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Utah stands head and shoulders over Sixers, handing them their fifth straight loss

A lack of size, length, and shooting contributed to Tuesday’s 120-85 loss at Vivint Arena.

Philadelphia 76ers guard Tyrese Maxey (0) drives as Utah Jazz guard Mike Conley, left, defends during the first half of an NBA basketball game Tuesday in Salt Lake City. (AP Photo/Rick Bowmer)
Philadelphia 76ers guard Tyrese Maxey (0) drives as Utah Jazz guard Mike Conley, left, defends during the first half of an NBA basketball game Tuesday in Salt Lake City. (AP Photo/Rick Bowmer)Read moreRick Bowmer / AP

SALT LAKE CITY — The thought was lack of height, length, and standout defenders would be the 76ers’ Achilles heel against the Utah Jazz.

After all, the Sixers were without 7-foot-2 center Joel Embiid, 6-10 point guard Ben Simmons, 6-6 swingman Danny Green, and 6-5 reserve guard Matisse Thybulle, who has a 6-11 wingspan. While those four players’ length and defense were missed, poor shooting also contributed to Tuesday’s 120-85 loss at the Vivint Arena.

The Sixers (8-7) shot 36.7%, including making just 6-of-29 three-pointers en route to extending their losing streak to five games. This was the first time this season they failed make at least 10 three-pointers. This marks their longest skid since losing five straight from Dec. 15-23, 2017.

“We missed a lot of wide-open shots,” coach Doc Rivers said. “But I don’t ever worry about that. ... There’s no coach in America, at least in the NBA, that worries about missed wide-open shots if it’s by the right guys.

“Furk [Furkan Korkmaz] had wide-open shots. Seth [Curry] had wide-open shots. Isaiah [Joe] had them. Shake [Milton] had a ton of them tonight.”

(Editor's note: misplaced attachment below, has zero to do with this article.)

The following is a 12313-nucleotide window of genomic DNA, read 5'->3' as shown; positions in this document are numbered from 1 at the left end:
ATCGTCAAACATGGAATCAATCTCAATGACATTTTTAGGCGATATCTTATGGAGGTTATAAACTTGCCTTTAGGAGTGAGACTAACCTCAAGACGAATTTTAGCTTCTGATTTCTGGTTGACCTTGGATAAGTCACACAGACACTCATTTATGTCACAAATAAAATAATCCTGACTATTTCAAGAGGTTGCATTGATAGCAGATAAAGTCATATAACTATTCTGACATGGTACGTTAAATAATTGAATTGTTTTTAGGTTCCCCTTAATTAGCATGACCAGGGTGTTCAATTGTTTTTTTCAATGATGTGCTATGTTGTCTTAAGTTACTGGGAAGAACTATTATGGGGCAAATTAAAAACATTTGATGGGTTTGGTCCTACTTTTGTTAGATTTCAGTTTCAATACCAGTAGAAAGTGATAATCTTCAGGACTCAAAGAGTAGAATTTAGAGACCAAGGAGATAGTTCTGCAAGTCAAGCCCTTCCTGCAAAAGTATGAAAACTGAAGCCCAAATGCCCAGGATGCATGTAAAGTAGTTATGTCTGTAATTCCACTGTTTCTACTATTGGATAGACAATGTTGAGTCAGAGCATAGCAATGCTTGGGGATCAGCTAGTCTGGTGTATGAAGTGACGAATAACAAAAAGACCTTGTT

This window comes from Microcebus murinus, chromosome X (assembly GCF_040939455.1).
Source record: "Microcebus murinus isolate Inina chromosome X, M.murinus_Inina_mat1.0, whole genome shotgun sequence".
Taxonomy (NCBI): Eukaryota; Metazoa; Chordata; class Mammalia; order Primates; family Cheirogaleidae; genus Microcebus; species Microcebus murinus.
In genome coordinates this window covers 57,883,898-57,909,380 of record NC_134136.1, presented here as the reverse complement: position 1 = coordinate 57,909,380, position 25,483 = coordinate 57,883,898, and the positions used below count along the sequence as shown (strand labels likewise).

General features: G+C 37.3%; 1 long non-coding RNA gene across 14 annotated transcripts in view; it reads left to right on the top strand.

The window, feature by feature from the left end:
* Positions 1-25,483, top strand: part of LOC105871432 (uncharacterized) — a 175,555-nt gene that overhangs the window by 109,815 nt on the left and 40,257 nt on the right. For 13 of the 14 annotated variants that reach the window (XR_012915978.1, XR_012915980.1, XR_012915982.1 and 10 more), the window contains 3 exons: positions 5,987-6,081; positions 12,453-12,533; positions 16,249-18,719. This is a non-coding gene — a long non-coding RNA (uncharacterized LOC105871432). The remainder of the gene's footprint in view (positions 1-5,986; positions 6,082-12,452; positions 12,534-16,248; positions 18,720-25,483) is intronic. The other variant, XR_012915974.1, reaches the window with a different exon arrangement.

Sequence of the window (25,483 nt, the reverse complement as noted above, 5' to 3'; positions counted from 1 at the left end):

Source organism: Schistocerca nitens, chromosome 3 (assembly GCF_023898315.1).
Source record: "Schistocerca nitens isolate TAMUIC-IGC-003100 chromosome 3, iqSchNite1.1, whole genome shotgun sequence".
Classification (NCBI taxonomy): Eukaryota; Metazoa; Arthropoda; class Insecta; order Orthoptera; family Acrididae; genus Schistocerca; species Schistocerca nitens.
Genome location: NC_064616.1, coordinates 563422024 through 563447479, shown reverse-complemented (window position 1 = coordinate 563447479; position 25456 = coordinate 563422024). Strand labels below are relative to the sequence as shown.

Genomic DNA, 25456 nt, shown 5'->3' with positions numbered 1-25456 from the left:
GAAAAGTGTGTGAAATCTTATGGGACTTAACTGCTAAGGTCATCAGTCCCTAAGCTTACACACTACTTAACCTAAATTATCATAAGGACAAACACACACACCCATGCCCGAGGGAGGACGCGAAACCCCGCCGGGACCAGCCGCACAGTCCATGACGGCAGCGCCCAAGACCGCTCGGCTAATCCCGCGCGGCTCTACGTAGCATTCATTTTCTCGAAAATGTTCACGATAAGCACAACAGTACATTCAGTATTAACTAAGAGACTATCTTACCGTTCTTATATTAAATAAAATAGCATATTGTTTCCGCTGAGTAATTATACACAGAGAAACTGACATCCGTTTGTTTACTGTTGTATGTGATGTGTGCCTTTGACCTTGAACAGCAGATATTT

Tobias Harris also had a couple. The Sixers will show the players the shots they missed while during film study and encourage them to keep taking them.

Rivers doesn’t know if anything contributed from the wide-open misses.

» READ MORE: Best and worst from Sixers-Jazz: No answer for Bojan Bodgonavic, dismal shooting, and more from blowout loss

“We just didn’t make them tonight,” he said. “You have nights like that. I like that we got them. I don’t like when we miss them, but that’s all that we can do.”

The Sixers made only 20-of-52 attempts in the first half, including shooting 23.5% from three. That led to the Jazz (9-5) taking a 16-point lead into the break.

Things didn’t get much better for the Sixers after intermission with the Jazz extending their lead to 31 points. Now, Utah did shoot the ball well, making 51.7%. But the Sixers didn’t help themselves by missing a lot of shots.

“It was just one of the games where you just couldn’t buy a bucket,” Joe said. “But we let that get our heads down. We just have to go into the next game with major confidence.”

Utah forward Bojan Bogdanovic finished with a game-high 27 points. Milton paced the Sixers with 18.

Not a good night for Sixers sharpshooting tandem

For the Sixers to win, sharpshooters like Curry and Korkmaz would have to knock down shots.

Well, that didn’t have happen.